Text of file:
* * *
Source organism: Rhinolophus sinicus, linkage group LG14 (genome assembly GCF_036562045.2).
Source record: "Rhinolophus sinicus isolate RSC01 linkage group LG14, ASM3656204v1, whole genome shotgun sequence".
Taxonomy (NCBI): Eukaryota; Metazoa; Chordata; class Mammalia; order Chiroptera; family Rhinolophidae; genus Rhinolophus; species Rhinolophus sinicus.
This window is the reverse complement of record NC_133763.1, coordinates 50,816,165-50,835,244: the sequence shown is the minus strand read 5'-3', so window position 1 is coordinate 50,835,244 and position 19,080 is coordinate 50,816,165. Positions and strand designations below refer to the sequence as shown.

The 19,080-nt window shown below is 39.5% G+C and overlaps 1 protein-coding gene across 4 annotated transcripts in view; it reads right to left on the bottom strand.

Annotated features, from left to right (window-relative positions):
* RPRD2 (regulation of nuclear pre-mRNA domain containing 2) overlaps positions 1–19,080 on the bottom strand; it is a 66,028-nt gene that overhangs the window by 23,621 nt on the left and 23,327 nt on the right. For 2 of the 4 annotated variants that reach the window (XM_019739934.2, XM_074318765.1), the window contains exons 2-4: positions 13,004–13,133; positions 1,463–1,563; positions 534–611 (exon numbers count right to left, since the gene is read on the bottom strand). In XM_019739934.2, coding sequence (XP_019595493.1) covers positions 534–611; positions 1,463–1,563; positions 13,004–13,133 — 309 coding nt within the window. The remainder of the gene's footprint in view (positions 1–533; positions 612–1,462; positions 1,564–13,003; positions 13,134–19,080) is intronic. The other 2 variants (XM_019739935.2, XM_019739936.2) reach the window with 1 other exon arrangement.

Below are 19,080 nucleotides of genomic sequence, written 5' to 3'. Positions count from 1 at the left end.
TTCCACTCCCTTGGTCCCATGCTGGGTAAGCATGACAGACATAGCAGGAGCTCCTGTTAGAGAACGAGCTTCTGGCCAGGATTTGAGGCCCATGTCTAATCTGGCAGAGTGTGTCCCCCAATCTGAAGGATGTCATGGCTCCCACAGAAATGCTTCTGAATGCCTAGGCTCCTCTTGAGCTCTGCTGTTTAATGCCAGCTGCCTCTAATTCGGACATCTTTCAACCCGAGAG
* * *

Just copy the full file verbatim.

Source organism: Rhinolophus sinicus, linkage group LG14 (genome assembly GCF_036562045.2).
Source record: "Rhinolophus sinicus isolate RSC01 linkage group LG14, ASM3656204v1, whole genome shotgun sequence".
Taxonomy (NCBI): Eukaryota; Metazoa; Chordata; class Mammalia; order Chiroptera; family Rhinolophidae; genus Rhinolophus; species Rhinolophus sinicus.
This window is the reverse complement of record NC_133763.1, coordinates 50,816,165-50,835,244: the sequence shown is the minus strand read 5'-3', so window position 1 is coordinate 50,835,244 and position 19,080 is coordinate 50,816,165. Positions and strand designations below refer to the sequence as shown.

The 19,080-nt window shown below is 39.5% G+C and overlaps 1 protein-coding gene across 4 annotated transcripts in view; it reads right to left on the bottom strand.

Annotated features, from left to right (window-relative positions):
* RPRD2 (regulation of nuclear pre-mRNA domain containing 2) overlaps positions 1–19,080 on the bottom strand; it is a 66,028-nt gene that overhangs the window by 23,621 nt on the left and 23,327 nt on the right. For 2 of the 4 annotated variants that reach the window (XM_019739934.2, XM_074318765.1), the window contains exons 2-4: positions 13,004–13,133; positions 1,463–1,563; positions 534–611 (exon numbers count right to left, since the gene is read on the bottom strand). In XM_019739934.2, coding sequence (XP_019595493.1) covers positions 534–611; positions 1,463–1,563; positions 13,004–13,133 — 309 coding nt within the window. The remainder of the gene's footprint in view (positions 1–533; positions 612–1,462; positions 1,564–13,003; positions 13,134–19,080) is intronic. The other 2 variants (XM_019739935.2, XM_019739936.2) reach the window with 1 other exon arrangement.

Below are 19,080 nucleotides of genomic sequence, written 5' to 3'. Positions count from 1 at the left end.
TTCCACTCCCTTGGTCCCATGCTGGGTAAGCATGACAGACATAGCAGGAGCTCCTGTTAGAGAACGAGCTTCTGGCCAGGATTTGAGGCCCATGTCTAATCTGGCAGAGTGTGTCCCCCAATCTGAAGGATGTCATGGCTCCCACAGAAATGCTTCTGAATGCCTAGGCTCCTCTTGAGCTCTGCTGTTTAATGCCAGCTGCCTCTAATTCGGACATCTTTCAACCCGAGAG